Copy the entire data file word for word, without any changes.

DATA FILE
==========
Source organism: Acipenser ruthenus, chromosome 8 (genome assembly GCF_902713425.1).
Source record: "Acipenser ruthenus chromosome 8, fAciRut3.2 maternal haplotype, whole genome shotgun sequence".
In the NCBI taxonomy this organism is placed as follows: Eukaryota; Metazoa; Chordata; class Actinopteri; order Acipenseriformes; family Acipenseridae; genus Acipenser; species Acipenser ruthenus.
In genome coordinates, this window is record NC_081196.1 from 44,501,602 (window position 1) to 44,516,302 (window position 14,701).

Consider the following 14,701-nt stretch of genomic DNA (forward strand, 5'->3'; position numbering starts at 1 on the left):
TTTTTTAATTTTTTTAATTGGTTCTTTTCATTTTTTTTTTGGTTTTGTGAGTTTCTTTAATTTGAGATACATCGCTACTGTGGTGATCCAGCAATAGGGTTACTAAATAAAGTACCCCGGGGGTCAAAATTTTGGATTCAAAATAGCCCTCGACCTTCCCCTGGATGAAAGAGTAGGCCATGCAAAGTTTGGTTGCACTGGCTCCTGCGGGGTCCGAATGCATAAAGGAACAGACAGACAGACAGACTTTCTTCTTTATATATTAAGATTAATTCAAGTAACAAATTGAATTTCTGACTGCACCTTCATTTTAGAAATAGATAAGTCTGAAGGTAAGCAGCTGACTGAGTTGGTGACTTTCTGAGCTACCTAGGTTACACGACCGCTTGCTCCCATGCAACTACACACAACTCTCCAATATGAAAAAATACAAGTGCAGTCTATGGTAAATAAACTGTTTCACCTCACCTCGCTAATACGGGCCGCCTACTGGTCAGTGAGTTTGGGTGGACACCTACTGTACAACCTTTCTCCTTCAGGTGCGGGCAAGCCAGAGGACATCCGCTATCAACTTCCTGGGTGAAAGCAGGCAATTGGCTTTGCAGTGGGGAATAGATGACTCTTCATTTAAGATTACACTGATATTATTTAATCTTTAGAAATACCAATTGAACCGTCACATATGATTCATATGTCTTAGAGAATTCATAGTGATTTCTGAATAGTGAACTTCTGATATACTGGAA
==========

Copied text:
Source organism: Acipenser ruthenus, chromosome 8 (genome assembly GCF_902713425.1).
Source record: "Acipenser ruthenus chromosome 8, fAciRut3.2 maternal haplotype, whole genome shotgun sequence".
In the NCBI taxonomy this organism is placed as follows: Eukaryota; Metazoa; Chordata; class Actinopteri; order Acipenseriformes; family Acipenseridae; genus Acipenser; species Acipenser ruthenus.
In genome coordinates, this window is record NC_081196.1 from 44,501,602 (window position 1) to 44,516,302 (window position 14,701).

Consider the following 14,701-nt stretch of genomic DNA (forward strand, 5'->3'; position numbering starts at 1 on the left):
TTTTTTAATTTTTTTAATTGGTTCTTTTCATTTTTTTTTTGGTTTTGTGAGTTTCTTTAATTTGAGATACATCGCTACTGTGGTGATCCAGCAATAGGGTTACTAAATAAAGTACCCCGGGGGTCAAAATTTTGGATTCAAAATAGCCCTCGACCTTCCCCTGGATGAAAGAGTAGGCCATGCAAAGTTTGGTTGCACTGGCTCCTGCGGGGTCCGAATGCATAAAGGAACAGACAGACAGACAGACTTTCTTCTTTATATATTAAGATTAATTCAAGTAACAAATTGAATTTCTGACTGCACCTTCATTTTAGAAATAGATAAGTCTGAAGGTAAGCAGCTGACTGAGTTGGTGACTTTCTGAGCTACCTAGGTTACACGACCGCTTGCTCCCATGCAACTACACACAACTCTCCAATATGAAAAAATACAAGTGCAGTCTATGGTAAATAAACTGTTTCACCTCACCTCGCTAATACGGGCCGCCTACTGGTCAGTGAGTTTGGGTGGACACCTACTGTACAACCTTTCTCCTTCAGGTGCGGGCAAGCCAGAGGACATCCGCTATCAACTTCCTGGGTGAAAGCAGGCAATTGGCTTTGCAGTGGGGAATAGATGACTCTTCATTTAAGATTACACTGATATTATTTAATCTTTAGAAATACCAATTGAACCGTCACATATGATTCATATGTCTTAGAGAATTCATAGTGATTTCTGAATAGTGAACTTCTGATATACTGGAA